Whatever Eoin Morgan's views on fiscal policy, it is safe to assume he places limited faith in the free market.
When Moeen Ali's name was called at February's IPL auction, it sparked a bidding war between Punjab Kings and Chennai Super Kings, fetching him a fee of Rs. 7 crore (£690,000 approx.). It proved that while Moeen has been surplus to requirements for England's T20I side for more than nine months, there is still high demand for his services in the biggest T20 tournament in the world, where competition for one of the limited number of overseas slots is fierce.
And Moeen's performances in the six games he played before the IPL's curtailment vindicated Chennai's faith in him. Batting at No. 3, he made 206 runs in six innings with a strike rate of 157.25 - only Prithvi Shaw and AB de Villiers made more runs at a quicker rate. With the ball, he bowled two overs a game on average, taking five wickets and conceding a miserly 6.16 runs an over.
In an England shirt, by contrast, Moeen has not been required for nine consecutive T20Is and there is every chance that streak will extend to 10 games in Cardiff on Thursday evening (though Morgan has hinted there will be a handful of changes). He has played in just 12 of England's last 37 T20Is and while he is certain to be named in the squad for the T20 World Cup this autumn, the fact he went unused during the five-match series in India in March was proof that he has been overtaken by Sam Curran as the luxury pick at No. 7, afforded by Ben Stokes' presence in the top six. In all formats, Moeen has played only four times for England in nine months.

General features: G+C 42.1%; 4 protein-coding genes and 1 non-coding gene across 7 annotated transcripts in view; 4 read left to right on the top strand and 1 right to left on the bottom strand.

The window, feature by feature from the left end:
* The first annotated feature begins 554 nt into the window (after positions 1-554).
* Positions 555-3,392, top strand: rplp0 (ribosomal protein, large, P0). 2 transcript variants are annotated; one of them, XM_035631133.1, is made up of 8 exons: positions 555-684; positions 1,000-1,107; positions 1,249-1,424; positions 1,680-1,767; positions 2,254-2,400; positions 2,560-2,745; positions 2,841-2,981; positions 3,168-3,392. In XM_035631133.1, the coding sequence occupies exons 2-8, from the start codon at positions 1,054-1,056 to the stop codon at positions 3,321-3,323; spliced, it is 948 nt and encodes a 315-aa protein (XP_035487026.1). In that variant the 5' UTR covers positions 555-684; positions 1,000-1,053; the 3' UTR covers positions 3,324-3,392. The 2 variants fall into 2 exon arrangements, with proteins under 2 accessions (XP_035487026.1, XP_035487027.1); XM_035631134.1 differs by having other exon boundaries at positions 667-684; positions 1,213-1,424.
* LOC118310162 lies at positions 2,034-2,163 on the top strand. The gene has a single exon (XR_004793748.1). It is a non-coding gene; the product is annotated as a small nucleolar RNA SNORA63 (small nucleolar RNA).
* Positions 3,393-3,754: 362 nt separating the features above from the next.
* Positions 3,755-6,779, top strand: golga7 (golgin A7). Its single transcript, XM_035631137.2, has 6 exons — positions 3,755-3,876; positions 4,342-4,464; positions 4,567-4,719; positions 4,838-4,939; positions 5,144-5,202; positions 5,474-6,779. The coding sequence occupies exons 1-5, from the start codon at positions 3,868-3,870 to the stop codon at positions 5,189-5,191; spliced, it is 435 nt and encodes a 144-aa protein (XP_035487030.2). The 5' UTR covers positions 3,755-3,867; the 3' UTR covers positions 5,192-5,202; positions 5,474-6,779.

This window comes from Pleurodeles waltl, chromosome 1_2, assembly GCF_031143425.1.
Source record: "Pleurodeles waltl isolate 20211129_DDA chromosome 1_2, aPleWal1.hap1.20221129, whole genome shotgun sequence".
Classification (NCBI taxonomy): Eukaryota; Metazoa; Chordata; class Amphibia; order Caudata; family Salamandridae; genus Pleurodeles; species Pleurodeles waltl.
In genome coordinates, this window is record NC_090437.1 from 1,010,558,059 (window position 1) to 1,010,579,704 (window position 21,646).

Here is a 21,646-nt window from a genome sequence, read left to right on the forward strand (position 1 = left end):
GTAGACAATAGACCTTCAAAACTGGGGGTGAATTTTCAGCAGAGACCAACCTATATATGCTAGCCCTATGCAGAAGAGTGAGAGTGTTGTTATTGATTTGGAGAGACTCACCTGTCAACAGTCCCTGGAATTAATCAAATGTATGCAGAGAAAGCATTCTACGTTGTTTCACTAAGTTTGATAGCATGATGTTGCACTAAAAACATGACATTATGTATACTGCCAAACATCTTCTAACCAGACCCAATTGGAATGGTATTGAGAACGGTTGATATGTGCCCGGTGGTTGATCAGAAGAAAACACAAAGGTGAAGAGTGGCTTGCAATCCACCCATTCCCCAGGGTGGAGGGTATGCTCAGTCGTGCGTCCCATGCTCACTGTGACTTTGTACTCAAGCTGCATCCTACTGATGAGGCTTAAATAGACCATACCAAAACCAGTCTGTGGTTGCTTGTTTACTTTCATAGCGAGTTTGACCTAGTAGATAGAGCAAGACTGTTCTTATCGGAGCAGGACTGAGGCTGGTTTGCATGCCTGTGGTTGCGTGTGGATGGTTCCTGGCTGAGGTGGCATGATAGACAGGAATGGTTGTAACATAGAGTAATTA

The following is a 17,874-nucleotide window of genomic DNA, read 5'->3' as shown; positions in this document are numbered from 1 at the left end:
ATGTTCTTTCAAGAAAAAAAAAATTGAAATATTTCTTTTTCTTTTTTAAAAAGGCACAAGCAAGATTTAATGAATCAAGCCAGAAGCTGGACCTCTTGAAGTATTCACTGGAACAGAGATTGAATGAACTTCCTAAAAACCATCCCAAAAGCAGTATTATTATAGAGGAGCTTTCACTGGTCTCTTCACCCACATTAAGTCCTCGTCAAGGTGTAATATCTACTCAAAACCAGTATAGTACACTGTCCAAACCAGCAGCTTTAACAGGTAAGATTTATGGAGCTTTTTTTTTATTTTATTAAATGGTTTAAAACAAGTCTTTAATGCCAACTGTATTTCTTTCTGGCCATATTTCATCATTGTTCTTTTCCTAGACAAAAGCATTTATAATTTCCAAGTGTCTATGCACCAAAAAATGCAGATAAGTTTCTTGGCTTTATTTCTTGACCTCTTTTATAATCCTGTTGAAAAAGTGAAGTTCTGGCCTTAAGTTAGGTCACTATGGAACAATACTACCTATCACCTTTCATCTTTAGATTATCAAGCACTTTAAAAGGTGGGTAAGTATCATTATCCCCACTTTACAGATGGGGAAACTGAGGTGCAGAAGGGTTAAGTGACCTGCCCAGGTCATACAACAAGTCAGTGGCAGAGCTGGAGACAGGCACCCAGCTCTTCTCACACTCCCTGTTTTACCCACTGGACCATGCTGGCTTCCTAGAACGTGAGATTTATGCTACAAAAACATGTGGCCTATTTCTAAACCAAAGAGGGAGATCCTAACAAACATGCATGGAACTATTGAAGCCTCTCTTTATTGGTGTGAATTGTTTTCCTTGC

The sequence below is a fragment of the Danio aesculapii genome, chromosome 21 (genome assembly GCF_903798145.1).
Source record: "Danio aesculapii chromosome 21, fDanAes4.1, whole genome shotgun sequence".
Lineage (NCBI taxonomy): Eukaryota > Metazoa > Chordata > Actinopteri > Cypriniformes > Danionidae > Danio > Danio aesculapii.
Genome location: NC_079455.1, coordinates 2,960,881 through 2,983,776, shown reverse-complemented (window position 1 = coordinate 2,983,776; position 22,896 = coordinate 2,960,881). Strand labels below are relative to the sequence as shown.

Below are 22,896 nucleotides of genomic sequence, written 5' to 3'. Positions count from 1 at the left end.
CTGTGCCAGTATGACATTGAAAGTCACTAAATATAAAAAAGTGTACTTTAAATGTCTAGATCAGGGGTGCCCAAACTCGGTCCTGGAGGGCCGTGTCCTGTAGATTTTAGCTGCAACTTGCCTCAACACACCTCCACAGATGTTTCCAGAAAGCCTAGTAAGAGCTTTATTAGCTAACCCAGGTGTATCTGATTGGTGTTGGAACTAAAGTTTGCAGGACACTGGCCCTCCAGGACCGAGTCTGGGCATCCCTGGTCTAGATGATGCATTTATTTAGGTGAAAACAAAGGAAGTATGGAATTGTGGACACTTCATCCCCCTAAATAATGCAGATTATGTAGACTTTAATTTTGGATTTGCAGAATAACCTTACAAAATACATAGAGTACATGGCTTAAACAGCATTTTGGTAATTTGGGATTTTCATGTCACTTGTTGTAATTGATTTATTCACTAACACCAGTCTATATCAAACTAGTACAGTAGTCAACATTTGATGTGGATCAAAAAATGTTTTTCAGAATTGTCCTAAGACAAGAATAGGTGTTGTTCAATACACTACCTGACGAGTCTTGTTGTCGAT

England's explanation for his ongoing omission is simply that conditions haven't suited him. Pitches in Cape Town, Paarl and Ahmedabad offered very little turn throughout the winter and Cardiff, the venue for their thumping eight-wicket on Wednesday night, has such short straight boundaries that Morgan has always been reticent to use spinners there, particularly from the River Taff End. In Liam Livingstone - preferred to Moeen at No. 6 in the first T20I - he has a batter who can bowl both offspin and legspin in the same over, versatility which Moeen does not offer.